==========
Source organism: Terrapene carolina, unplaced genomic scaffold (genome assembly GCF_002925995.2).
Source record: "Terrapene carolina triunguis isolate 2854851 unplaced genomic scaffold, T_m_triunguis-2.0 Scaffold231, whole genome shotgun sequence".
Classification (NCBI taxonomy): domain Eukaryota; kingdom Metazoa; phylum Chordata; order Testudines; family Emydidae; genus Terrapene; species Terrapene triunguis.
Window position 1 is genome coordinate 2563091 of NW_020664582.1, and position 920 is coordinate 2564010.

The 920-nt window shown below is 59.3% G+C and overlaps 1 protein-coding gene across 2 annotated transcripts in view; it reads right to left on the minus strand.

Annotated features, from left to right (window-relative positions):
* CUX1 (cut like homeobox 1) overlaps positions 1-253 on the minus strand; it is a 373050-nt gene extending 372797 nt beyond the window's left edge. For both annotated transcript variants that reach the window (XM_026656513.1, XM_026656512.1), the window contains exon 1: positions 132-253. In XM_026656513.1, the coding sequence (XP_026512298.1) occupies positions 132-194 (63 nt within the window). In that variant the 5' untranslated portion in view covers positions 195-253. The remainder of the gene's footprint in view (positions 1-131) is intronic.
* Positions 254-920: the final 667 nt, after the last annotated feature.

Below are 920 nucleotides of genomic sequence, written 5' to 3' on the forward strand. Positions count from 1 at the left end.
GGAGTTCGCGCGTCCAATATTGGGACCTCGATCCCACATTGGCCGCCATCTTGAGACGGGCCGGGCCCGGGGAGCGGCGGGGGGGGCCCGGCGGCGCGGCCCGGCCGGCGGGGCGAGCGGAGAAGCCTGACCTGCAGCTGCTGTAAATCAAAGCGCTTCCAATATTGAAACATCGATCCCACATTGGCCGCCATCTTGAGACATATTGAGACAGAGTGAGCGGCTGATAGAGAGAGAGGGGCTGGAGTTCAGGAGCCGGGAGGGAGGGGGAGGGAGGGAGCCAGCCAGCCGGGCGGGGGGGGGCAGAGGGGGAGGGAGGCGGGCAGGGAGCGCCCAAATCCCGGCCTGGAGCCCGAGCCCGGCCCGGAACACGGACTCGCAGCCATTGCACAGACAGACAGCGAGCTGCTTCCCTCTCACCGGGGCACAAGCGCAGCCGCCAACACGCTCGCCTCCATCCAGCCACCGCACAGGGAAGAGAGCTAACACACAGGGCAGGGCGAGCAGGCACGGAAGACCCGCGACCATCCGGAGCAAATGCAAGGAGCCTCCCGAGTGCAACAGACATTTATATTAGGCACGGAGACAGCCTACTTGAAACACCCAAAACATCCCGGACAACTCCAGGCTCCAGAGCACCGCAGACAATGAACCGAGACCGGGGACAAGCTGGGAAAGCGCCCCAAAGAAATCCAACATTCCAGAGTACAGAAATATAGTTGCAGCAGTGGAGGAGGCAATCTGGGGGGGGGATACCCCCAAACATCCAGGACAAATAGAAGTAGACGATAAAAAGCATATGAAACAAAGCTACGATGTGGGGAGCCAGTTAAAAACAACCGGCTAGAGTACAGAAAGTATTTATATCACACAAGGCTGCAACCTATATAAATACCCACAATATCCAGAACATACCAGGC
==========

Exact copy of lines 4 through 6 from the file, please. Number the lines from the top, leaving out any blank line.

Window position 1 is genome coordinate 2563091 of NW_020664582.1, and position 920 is coordinate 2564010.

The 920-nt window shown below is 59.3% G+C and overlaps 1 protein-coding gene across 2 annotated transcripts in view; it reads right to left on the minus strand.

Annotated features, from left to right (window-relative positions):